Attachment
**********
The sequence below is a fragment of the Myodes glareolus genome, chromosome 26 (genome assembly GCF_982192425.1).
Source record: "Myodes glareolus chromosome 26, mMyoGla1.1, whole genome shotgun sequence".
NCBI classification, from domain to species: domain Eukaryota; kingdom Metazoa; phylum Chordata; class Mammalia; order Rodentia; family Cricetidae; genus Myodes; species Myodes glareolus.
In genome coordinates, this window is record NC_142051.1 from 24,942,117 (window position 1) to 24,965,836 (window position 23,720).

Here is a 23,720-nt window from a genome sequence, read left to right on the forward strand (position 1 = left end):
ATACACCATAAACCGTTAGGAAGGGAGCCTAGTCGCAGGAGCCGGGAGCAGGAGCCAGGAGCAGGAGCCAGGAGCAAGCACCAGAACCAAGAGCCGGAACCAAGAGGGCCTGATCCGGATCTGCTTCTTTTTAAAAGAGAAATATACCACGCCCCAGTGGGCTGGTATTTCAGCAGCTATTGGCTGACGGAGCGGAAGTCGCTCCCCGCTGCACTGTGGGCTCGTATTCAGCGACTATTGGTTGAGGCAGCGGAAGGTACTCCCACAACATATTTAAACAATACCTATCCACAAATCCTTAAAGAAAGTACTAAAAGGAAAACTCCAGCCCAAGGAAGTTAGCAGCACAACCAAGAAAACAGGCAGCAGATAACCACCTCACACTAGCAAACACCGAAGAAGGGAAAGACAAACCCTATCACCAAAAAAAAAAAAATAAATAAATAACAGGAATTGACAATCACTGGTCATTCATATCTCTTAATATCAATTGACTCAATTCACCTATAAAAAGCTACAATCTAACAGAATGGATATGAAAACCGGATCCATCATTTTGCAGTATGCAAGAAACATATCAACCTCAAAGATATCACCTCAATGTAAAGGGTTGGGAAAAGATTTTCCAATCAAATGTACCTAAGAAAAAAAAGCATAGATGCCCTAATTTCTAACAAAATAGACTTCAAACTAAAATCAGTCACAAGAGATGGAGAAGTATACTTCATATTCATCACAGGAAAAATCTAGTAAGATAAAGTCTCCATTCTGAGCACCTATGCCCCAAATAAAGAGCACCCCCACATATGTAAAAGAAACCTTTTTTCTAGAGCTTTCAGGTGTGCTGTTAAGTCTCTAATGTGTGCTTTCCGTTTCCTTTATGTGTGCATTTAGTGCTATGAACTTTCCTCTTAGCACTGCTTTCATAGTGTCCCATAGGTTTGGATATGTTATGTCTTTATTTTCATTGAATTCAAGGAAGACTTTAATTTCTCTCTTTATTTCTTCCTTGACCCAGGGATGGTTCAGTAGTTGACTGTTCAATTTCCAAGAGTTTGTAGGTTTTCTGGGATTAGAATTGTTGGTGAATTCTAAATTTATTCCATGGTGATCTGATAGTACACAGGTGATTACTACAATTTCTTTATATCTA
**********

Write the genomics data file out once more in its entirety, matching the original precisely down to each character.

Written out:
The sequence below is a fragment of the Myodes glareolus genome, chromosome 26 (genome assembly GCF_982192425.1).
Source record: "Myodes glareolus chromosome 26, mMyoGla1.1, whole genome shotgun sequence".
NCBI classification, from domain to species: domain Eukaryota; kingdom Metazoa; phylum Chordata; class Mammalia; order Rodentia; family Cricetidae; genus Myodes; species Myodes glareolus.
In genome coordinates, this window is record NC_142051.1 from 24,942,117 (window position 1) to 24,965,836 (window position 23,720).

Here is a 23,720-nt window from a genome sequence, read left to right on the forward strand (position 1 = left end):
ATACACCATAAACCGTTAGGAAGGGAGCCTAGTCGCAGGAGCCGGGAGCAGGAGCCAGGAGCAGGAGCCAGGAGCAAGCACCAGAACCAAGAGCCGGAACCAAGAGGGCCTGATCCGGATCTGCTTCTTTTTAAAAGAGAAATATACCACGCCCCAGTGGGCTGGTATTTCAGCAGCTATTGGCTGACGGAGCGGAAGTCGCTCCCCGCTGCACTGTGGGCTCGTATTCAGCGACTATTGGTTGAGGCAGCGGAAGGTACTCCCACAACATATTTAAACAATACCTATCCACAAATCCTTAAAGAAAGTACTAAAAGGAAAACTCCAGCCCAAGGAAGTTAGCAGCACAACCAAGAAAACAGGCAGCAGATAACCACCTCACACTAGCAAACACCGAAGAAGGGAAAGACAAACCCTATCACCAAAAAAAAAAAAATAAATAAATAACAGGAATTGACAATCACTGGTCATTCATATCTCTTAATATCAATTGACTCAATTCACCTATAAAAAGCTACAATCTAACAGAATGGATATGAAAACCGGATCCATCATTTTGCAGTATGCAAGAAACATATCAACCTCAAAGATATCACCTCAATGTAAAGGGTTGGGAAAAGATTTTCCAATCAAATGTACCTAAGAAAAAAAAGCATAGATGCCCTAATTTCTAACAAAATAGACTTCAAACTAAAATCAGTCACAAGAGATGGAGAAGTATACTTCATATTCATCACAGGAAAAATCTAGTAAGATAAAGTCTCCATTCTGAGCACCTATGCCCCAAATAAAGAGCACCCCCACATATGTAAAAGAAACCTTTTTTCTAGAGCTTTCAGGTGTGCTGTTAAGTCTCTAATGTGTGCTTTCCGTTTCCTTTATGTGTGCATTTAGTGCTATGAACTTTCCTCTTAGCACTGCTTTCATAGTGTCCCATAGGTTTGGATATGTTATGTCTTTATTTTCATTGAATTCAAGGAAGACTTTAATTTCTCTCTTTATTTCTTCCTTGACCCAGGGATGGTTCAGTAGTTGACTGTTCAATTTCCAAGAGTTTGTAGGTTTTCTGGGATTAGAATTGTTGGTGAATTCTAAATTTATTCCATGGTGATCTGATAGTACACAGGTGATTACTACAATTTCTTTATATCTA